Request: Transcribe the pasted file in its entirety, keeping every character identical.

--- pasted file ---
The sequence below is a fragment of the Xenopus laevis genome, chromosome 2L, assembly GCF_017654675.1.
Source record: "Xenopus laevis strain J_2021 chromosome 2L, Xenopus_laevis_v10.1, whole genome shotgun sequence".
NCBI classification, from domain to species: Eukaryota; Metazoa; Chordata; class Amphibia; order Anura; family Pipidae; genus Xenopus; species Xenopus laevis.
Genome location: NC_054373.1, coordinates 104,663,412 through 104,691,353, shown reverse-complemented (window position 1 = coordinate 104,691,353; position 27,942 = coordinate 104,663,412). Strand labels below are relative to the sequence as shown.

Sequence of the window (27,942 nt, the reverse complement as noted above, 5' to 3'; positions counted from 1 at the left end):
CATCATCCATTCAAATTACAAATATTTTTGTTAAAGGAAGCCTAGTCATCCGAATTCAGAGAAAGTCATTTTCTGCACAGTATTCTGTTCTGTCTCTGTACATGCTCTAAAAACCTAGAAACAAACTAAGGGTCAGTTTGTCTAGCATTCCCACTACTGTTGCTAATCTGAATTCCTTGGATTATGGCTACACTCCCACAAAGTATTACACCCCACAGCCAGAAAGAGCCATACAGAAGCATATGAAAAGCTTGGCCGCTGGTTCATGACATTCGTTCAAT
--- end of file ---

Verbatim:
The sequence below is a fragment of the Xenopus laevis genome, chromosome 2L, assembly GCF_017654675.1.
Source record: "Xenopus laevis strain J_2021 chromosome 2L, Xenopus_laevis_v10.1, whole genome shotgun sequence".
NCBI classification, from domain to species: Eukaryota; Metazoa; Chordata; class Amphibia; order Anura; family Pipidae; genus Xenopus; species Xenopus laevis.
Genome location: NC_054373.1, coordinates 104,663,412 through 104,691,353, shown reverse-complemented (window position 1 = coordinate 104,691,353; position 27,942 = coordinate 104,663,412). Strand labels below are relative to the sequence as shown.

Sequence of the window (27,942 nt, the reverse complement as noted above, 5' to 3'; positions counted from 1 at the left end):
CATCATCCATTCAAATTACAAATATTTTTGTTAAAGGAAGCCTAGTCATCCGAATTCAGAGAAAGTCATTTTCTGCACAGTATTCTGTTCTGTCTCTGTACATGCTCTAAAAACCTAGAAACAAACTAAGGGTCAGTTTGTCTAGCATTCCCACTACTGTTGCTAATCTGAATTCCTTGGATTATGGCTACACTCCCACAAAGTATTACACCCCACAGCCAGAAAGAGCCATACAGAAGCATATGAAAAGCTTGGCCGCTGGTTCATGACATTCGTTCAAT